Before meeting with Soviet Foreign Minister Andrei Gromyko Sept. 26 and 28, Secretary of State George Shultz and President Reagan should reexamine the basic premise of their approach to nuclear arms control.
Mr. Reagan's policy of peace through strength was recently repeated by Mr. Shultz, who said that the best way to make the Soviets negotiate seriously is by demonstrating US strength and resolve to deter aggression.
To illustrate his point, Secretary Shultz did not give any example from the past. And for a good reason. There isn't one.
All experience to date, including all our experience during the last 31/2 years of the Reagan administration, contradicts the Reagan-Shultz theory. Neither Reagan nor Shultz can have missed the fact that more arms in Europe brought an end to nuclear arms control negotiations. As the Soviets repeatedly warned, US deployment of Pershing II and ground-launched cruise missiles in Western Europe resulted in a Soviet walkout from the intermediate- and strategic-arms negotiations last November and December. Peace through strength - the Reagan-Shultz formula - did not work. It had the opposite effect. It accelerated the nuclear arms race.
The United States has maintained a technological lead over the USSR. But the Soviets, in time, match the US, weapon for weapon. The US ''advantage'' is short term and becomes a disadvantage of grotesque proportions over the long term. For example, the US had what purported to be substantial advantage over the Soviets when it had a monopoly of multiple warhead, or MIRVed, missiles. But when the USSR deployed MIRVed missiles, this advantage became a disadvantage, because the Soviets then threatened our land-based force.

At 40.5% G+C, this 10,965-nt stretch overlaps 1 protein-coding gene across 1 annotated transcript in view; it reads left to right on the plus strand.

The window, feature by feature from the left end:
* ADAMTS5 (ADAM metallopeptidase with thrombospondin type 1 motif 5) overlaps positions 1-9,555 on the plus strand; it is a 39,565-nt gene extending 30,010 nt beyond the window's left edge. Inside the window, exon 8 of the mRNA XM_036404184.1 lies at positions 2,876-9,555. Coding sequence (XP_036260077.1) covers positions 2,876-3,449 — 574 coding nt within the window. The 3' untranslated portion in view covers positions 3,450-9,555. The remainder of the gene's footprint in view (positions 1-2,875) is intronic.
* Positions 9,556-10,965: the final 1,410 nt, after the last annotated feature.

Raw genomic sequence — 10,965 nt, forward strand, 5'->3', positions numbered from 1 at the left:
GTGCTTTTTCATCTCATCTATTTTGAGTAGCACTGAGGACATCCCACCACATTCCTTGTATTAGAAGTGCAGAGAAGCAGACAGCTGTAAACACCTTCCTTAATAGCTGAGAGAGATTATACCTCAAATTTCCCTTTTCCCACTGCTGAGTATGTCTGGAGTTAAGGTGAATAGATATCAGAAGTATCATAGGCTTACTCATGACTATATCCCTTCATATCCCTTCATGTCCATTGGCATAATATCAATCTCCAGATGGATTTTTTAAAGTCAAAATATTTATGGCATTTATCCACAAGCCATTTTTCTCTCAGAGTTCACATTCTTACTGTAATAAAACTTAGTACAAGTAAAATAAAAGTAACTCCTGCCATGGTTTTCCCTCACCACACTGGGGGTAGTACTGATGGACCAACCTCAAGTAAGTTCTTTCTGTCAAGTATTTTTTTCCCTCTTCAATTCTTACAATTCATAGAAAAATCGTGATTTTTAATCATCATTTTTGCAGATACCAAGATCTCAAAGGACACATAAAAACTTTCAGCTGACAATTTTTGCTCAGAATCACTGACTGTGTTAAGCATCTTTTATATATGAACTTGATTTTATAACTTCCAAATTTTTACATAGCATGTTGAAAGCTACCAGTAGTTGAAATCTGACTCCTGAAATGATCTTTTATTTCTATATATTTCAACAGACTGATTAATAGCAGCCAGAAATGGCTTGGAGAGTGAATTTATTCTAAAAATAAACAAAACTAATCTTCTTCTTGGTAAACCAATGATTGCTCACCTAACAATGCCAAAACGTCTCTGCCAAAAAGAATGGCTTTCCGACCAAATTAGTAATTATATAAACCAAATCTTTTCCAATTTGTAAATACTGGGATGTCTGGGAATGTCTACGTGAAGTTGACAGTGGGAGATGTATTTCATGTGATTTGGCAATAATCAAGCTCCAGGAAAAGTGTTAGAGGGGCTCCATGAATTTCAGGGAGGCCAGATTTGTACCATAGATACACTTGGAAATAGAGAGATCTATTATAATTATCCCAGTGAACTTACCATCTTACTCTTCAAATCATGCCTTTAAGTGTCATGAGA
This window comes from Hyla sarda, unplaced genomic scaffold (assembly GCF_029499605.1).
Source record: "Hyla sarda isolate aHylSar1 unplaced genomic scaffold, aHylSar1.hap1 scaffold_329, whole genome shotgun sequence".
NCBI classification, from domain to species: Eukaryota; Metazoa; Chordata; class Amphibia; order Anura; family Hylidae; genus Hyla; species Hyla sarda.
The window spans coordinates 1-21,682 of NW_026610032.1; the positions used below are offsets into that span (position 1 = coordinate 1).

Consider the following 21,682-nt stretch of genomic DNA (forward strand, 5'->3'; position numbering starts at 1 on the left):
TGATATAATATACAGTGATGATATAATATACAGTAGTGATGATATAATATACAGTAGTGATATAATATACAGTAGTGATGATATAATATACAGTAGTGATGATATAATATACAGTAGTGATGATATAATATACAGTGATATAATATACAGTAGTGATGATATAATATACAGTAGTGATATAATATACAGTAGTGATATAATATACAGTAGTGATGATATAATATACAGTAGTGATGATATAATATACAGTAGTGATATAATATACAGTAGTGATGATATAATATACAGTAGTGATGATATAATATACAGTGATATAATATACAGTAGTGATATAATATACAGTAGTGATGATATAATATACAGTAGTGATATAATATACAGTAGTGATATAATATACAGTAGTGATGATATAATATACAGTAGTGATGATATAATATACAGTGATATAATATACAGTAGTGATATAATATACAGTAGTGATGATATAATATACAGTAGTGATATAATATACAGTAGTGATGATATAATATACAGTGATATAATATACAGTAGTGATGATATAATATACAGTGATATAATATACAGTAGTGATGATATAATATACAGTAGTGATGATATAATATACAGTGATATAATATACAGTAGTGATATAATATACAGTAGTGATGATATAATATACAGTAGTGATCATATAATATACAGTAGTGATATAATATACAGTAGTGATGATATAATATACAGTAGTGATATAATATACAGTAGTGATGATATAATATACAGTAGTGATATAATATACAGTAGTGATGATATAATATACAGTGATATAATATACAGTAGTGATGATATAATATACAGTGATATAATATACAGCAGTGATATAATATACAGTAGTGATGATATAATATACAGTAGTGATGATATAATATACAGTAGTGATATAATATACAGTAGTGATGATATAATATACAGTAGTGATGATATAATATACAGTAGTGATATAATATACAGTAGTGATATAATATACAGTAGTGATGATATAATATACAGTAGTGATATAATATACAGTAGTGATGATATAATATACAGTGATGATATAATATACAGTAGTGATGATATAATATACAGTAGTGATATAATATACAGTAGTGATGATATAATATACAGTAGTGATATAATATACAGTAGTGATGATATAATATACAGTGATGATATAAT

The MIRV experience will be true of an array of new weapons as the Soviets catch up with the US: MX, Trident II, Pershing II, sea-launched cruise missiles, antisatellite weapons and ''star wars'' weapons in space. These weapons will, in Soviet hands, increase the first-strike threat to the US, increase the threat to our European allies, increase the threat to our coastlines, increase the threat to vital satellite communication, and increase the threat to the effectiveness of deterrence.
Based on what they say, the Soviets favor nuclear arms control. They say a nuclear war cannot be won and should never be fought, and that the only value in possessing nuclear weapons is to make sure they will not be used. Thus, while we may differ with the Soviets on important political issues - Afghanistan, or Angola, or the Arab-Israel conflict - we may agree on the vital importance of containing and eventually solving the terrifying nuclear weapons problem.
But the US cannot test Soviet interest in arms control by deploying more weapons. The US must propose concrete measures of arms restraint by both superpowers.
The White House should propose to Mr. Gromyko:
* A moratorium on the testing and deployment of strategic missiles, sea-launched cruise missiles, antisatellite weapons, and weapons in space.
* The revival of negotiations about nuclear weapons and weapons in space.
* A summit meeting.
The moratorium on weapons testing and deployment would be temporary and bilateral and could be verified by national technical means and therefore could be put into effect immediately.
The moratorium would stop the most dangerous aspects of the nuclear arms race. Neither side could increase its first-strike capability; neither side could threaten the other's communication satellites; neither side could increase the threat to the other's coastline; neither side could deploy weapons in space.
With the moratorium on weapons and the revival of nuclear negotiations, the US would have restored duality to its security policy - peace through accommodation as well as through strength - and the US and the Soviet Union would have taken a decisive step toward a more secure relationship.